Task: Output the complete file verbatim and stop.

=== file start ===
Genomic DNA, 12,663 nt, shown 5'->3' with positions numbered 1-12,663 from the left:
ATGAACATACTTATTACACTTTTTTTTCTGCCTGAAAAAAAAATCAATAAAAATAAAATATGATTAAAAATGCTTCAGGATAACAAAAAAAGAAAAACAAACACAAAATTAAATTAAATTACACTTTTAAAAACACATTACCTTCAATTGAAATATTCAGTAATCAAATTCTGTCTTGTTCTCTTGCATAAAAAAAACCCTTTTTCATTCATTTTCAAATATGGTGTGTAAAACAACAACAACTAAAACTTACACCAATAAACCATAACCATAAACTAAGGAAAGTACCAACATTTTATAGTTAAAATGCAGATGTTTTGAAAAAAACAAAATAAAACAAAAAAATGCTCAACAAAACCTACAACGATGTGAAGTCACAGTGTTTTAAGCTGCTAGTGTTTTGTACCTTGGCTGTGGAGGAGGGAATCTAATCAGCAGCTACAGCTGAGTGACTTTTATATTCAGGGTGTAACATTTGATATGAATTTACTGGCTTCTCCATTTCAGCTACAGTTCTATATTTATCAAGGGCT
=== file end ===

Genomic DNA, 12,663 nt, shown 5'->3' with positions numbered 1-12,663 from the left:
ATGAACATACTTATTACACTTTTTTTTCTGCCTGAAAAAAAAATCAATAAAAATAAAATATGATTAAAAATGCTTCAGGATAACAAAAAAAGAAAAACAAACACAAAATTAAATTAAATTACACTTTTAAAAACACATTACCTTCAATTGAAATATTCAGTAATCAAATTCTGTCTTGTTCTCTTGCATAAAAAAAACCCTTTTTCATTCATTTTCAAATATGGTGTGTAAAACAACAACAACTAAAACTTACACCAATAAACCATAACCATAAACTAAGGAAAGTACCAACATTTTATAGTTAAAATGCAGATGTTTTGAAAAAAACAAAATAAAACAAAAAAATGCTCAACAAAACCTACAACGATGTGAAGTCACAGTGTTTTAAGCTGCTAGTGTTTTGTACCTTGGCTGTGGAGGAGGGAATCTAATCAGCAGCTACAGCTGAGTGACTTTTATATTCAGGGTGTAACATTTGATATGAATTTACTGGCTTCTCCATTTCAGCTACAGTTCTATATTTATCAAGGGCT